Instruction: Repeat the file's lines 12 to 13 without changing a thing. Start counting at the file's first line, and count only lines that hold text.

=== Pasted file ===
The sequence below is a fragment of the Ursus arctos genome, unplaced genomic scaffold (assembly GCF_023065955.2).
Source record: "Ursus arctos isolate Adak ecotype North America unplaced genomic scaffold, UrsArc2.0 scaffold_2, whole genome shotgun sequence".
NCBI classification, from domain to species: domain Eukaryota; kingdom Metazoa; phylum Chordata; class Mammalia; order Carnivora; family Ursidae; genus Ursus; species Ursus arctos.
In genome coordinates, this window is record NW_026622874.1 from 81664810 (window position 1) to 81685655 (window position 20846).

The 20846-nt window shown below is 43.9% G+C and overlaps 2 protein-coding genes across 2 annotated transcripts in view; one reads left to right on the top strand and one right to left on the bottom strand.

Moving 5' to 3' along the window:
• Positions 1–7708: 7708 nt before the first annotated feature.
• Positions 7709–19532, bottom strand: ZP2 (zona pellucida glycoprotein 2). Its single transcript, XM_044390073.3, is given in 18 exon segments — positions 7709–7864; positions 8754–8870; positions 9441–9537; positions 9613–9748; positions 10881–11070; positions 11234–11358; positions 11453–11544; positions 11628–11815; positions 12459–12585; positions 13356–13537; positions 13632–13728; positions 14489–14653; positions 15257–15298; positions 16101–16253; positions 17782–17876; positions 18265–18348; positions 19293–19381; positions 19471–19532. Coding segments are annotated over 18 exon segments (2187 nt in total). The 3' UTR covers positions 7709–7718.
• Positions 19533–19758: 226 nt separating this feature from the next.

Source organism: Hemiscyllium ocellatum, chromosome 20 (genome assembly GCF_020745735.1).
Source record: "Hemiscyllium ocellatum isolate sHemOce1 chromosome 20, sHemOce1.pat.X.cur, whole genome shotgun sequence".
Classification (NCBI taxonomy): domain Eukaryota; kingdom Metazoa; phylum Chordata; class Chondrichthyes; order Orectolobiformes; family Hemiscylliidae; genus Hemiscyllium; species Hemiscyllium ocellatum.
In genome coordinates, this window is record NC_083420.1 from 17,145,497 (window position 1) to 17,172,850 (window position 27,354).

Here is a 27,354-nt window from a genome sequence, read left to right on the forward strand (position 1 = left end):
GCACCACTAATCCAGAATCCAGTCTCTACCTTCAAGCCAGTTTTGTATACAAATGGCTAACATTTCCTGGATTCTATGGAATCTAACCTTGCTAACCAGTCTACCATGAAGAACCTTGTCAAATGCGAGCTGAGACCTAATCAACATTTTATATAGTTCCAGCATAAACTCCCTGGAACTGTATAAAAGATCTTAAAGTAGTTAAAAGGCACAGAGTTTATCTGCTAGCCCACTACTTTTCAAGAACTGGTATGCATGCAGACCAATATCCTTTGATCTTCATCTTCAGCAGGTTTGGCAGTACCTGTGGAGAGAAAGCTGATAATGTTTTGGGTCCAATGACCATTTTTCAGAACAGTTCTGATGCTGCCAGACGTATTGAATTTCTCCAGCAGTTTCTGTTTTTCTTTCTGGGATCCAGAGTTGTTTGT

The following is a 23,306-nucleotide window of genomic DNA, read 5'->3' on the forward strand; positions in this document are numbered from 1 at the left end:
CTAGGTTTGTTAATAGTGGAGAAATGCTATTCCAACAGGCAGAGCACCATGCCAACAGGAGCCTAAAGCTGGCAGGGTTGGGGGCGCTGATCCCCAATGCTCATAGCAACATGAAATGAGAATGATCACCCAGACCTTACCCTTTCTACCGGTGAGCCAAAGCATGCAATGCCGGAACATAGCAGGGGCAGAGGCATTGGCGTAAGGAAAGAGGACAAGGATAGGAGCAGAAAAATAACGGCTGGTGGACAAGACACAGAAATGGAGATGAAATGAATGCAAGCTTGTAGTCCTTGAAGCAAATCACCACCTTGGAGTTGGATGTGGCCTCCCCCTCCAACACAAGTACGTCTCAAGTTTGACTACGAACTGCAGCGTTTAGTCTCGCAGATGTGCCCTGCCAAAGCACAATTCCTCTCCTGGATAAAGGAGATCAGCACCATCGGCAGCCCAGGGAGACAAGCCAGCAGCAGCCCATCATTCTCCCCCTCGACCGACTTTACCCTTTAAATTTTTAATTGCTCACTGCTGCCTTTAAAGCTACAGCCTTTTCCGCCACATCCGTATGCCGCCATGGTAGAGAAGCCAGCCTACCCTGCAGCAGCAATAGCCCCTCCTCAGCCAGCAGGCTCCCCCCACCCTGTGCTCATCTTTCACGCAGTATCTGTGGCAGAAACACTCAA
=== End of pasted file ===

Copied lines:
Classification (NCBI taxonomy): domain Eukaryota; kingdom Metazoa; phylum Chordata; class Chondrichthyes; order Orectolobiformes; family Hemiscylliidae; genus Hemiscyllium; species Hemiscyllium ocellatum.
In genome coordinates, this window is record NC_083420.1 from 17,145,497 (window position 1) to 17,172,850 (window position 27,354).